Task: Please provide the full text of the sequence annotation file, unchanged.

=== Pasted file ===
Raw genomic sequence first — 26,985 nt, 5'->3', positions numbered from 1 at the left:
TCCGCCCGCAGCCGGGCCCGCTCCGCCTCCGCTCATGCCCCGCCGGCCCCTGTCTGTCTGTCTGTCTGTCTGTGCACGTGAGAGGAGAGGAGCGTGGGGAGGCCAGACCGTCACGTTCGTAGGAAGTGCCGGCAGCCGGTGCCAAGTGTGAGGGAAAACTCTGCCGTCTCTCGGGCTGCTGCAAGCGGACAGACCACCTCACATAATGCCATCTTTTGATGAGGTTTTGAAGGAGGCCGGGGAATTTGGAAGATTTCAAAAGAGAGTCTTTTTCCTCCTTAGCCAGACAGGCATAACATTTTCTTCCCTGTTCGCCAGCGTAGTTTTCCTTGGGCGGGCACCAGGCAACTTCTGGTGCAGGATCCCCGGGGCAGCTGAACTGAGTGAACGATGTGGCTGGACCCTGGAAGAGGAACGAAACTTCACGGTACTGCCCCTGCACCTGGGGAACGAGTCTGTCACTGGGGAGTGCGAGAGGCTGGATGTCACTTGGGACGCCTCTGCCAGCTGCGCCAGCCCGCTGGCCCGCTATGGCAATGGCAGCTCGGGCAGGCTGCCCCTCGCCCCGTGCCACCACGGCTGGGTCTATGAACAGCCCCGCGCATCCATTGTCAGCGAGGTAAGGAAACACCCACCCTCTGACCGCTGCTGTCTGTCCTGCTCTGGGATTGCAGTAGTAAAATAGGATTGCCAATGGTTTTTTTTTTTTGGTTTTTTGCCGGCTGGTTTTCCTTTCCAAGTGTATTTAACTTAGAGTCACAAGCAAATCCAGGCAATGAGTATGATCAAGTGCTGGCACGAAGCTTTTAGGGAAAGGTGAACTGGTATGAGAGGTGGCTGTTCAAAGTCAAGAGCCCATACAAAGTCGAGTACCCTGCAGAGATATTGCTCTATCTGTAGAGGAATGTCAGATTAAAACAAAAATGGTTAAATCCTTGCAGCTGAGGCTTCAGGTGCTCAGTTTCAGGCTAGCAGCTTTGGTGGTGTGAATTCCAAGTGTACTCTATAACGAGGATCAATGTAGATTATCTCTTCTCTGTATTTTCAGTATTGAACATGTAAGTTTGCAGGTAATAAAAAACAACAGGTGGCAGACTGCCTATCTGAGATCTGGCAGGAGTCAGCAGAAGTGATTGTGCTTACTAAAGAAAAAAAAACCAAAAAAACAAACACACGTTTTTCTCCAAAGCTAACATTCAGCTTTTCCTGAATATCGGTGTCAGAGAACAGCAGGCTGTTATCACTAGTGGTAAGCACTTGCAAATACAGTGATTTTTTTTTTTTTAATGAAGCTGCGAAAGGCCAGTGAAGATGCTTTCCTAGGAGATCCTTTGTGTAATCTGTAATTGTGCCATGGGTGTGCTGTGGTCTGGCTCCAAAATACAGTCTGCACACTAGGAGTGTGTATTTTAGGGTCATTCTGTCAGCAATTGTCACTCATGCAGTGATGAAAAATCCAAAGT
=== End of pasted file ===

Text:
Raw genomic sequence first — 26,985 nt, 5'->3', positions numbered from 1 at the left:
TCCGCCCGCAGCCGGGCCCGCTCCGCCTCCGCTCATGCCCCGCCGGCCCCTGTCTGTCTGTCTGTCTGTCTGTGCACGTGAGAGGAGAGGAGCGTGGGGAGGCCAGACCGTCACGTTCGTAGGAAGTGCCGGCAGCCGGTGCCAAGTGTGAGGGAAAACTCTGCCGTCTCTCGGGCTGCTGCAAGCGGACAGACCACCTCACATAATGCCATCTTTTGATGAGGTTTTGAAGGAGGCCGGGGAATTTGGAAGATTTCAAAAGAGAGTCTTTTTCCTCCTTAGCCAGACAGGCATAACATTTTCTTCCCTGTTCGCCAGCGTAGTTTTCCTTGGGCGGGCACCAGGCAACTTCTGGTGCAGGATCCCCGGGGCAGCTGAACTGAGTGAACGATGTGGCTGGACCCTGGAAGAGGAACGAAACTTCACGGTACTGCCCCTGCACCTGGGGAACGAGTCTGTCACTGGGGAGTGCGAGAGGCTGGATGTCACTTGGGACGCCTCTGCCAGCTGCGCCAGCCCGCTGGCCCGCTATGGCAATGGCAGCTCGGGCAGGCTGCCCCTCGCCCCGTGCCACCACGGCTGGGTCTATGAACAGCCCCGCGCATCCATTGTCAGCGAGGTAAGGAAACACCCACCCTCTGACCGCTGCTGTCTGTCCTGCTCTGGGATTGCAGTAGTAAAATAGGATTGCCAATGGTTTTTTTTTTTTGGTTTTTTGCCGGCTGGTTTTCCTTTCCAAGTGTATTTAACTTAGAGTCACAAGCAAATCCAGGCAATGAGTATGATCAAGTGCTGGCACGAAGCTTTTAGGGAAAGGTGAACTGGTATGAGAGGTGGCTGTTCAAAGTCAAGAGCCCATACAAAGTCGAGTACCCTGCAGAGATATTGCTCTATCTGTAGAGGAATGTCAGATTAAAACAAAAATGGTTAAATCCTTGCAGCTGAGGCTTCAGGTGCTCAGTTTCAGGCTAGCAGCTTTGGTGGTGTGAATTCCAAGTGTACTCTATAACGAGGATCAATGTAGATTATCTCTTCTCTGTATTTTCAGTATTGAACATGTAAGTTTGCAGGTAATAAAAAACAACAGGTGGCAGACTGCCTATCTGAGATCTGGCAGGAGTCAGCAGAAGTGATTGTGCTTACTAAAGAAAAAAAAACCAAAAAAACAAACACACGTTTTTCTCCAAAGCTAACATTCAGCTTTTCCTGAATATCGGTGTCAGAGAACAGCAGGCTGTTATCACTAGTGGTAAGCACTTGCAAATACAGTGATTTTTTTTTTTTTAATGAAGCTGCGAAAGGCCAGTGAAGATGCTTTCCTAGGAGATCCTTTGTGTAATCTGTAATTGTGCCATGGGTGTGCTGTGGTCTGGCTCCAAAATACAGTCTGCACACTAGGAGTGTGTATTTTAGGGTCATTCTGTCAGCAATTGTCACTCATGCAGTGATGAAAAATCCAAAGT